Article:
Global Labour History: Approaches and Debates
The purpose of this seminar is to introduce students to some of the major questions attending the development of labour and working-class history over the last few decades. Two background articles sketch in some of the historiographical departures which have made the idea of a ‘global labour history’, proposed by Marcel van der Linden, compelling to many historians. The principal readings consist of four articles, none of which is directly concerned with the project of ‘global labour history’ in its present form, but which address historical problems with distinctively international and trans-national dimensions. Two of the articles deal with the disposition of early industrial labouring groups towards the imposition of new forms of time-discipline, and the seminar will raise the question of what a comparative study of these two cases might yield. The other two articles deal with labour movements in two very different ‘global’ contexts, respectively that of Atlantic Ocean seafaring in the 18th century, and African decolonization in the 20th. I will begin the session with a brief lecture situating the importance and the problems of the ‘globalization’ of labour history, and the rest of the seminar will be taken up by discussion and comparison of the readings.
Marcel van der Linden, ‘The “Globalization” of Labor and Working-Class History and its Consequences’, International Labor and Working Class History, no.65, Spring 2004, pp.136-156.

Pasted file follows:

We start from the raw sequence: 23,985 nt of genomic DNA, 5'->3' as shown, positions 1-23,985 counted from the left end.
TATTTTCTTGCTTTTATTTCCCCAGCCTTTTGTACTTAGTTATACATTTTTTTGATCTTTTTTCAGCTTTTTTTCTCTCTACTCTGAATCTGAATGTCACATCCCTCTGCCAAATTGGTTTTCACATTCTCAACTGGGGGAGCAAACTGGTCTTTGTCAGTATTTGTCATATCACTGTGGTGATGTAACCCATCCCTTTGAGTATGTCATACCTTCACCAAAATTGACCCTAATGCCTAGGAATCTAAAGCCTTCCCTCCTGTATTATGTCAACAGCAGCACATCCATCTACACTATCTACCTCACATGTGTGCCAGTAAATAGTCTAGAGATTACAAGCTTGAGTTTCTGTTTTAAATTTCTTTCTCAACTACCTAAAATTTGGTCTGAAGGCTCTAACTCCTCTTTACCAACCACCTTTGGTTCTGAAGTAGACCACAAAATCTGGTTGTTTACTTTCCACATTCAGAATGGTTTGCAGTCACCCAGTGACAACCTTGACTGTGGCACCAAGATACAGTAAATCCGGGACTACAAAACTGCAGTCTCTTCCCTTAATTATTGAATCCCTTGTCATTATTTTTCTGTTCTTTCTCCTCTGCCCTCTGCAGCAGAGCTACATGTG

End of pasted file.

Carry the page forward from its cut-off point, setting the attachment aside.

Frederick Cooper, ‘Work, Class and Empire: An African Historian’s Retrospective on E.P. Thompson’, Social History, vol.20, no.2 (May 1995), pp.235-241
E.P. Thompson, ‘Time, Work-Discipline and Industrial Capitalism’, Past and Present, no. 38 (December, 1967), pp. 56-97.
Keletso E. Atkins, ‘ “Kafir Time”. Preindustrial Temporal Concepts and Labour Discipline in Nineteenth Century Colonial Natal’, The Journal of African History, vol.29, Issue 02, July 1988, pp.229-244.
Peter Linebaugh and Marcus Rediker, ‘The Many-Headed Hydra: Sailors, Slaves and The Atlantic Working Class in the Eighteenth Century’, Journal of Historical Sociology, vol.3, no.3, September 1990, pp.225-252.
Frederick Cooper, ‘Labor, Politics and the End of Empire in French Africa’, in Frederick Cooper, Colonialism in Question: Theory, Knowledge, History (University of California Press: Berkeley and Los Angeles, 2005), pp.204-243.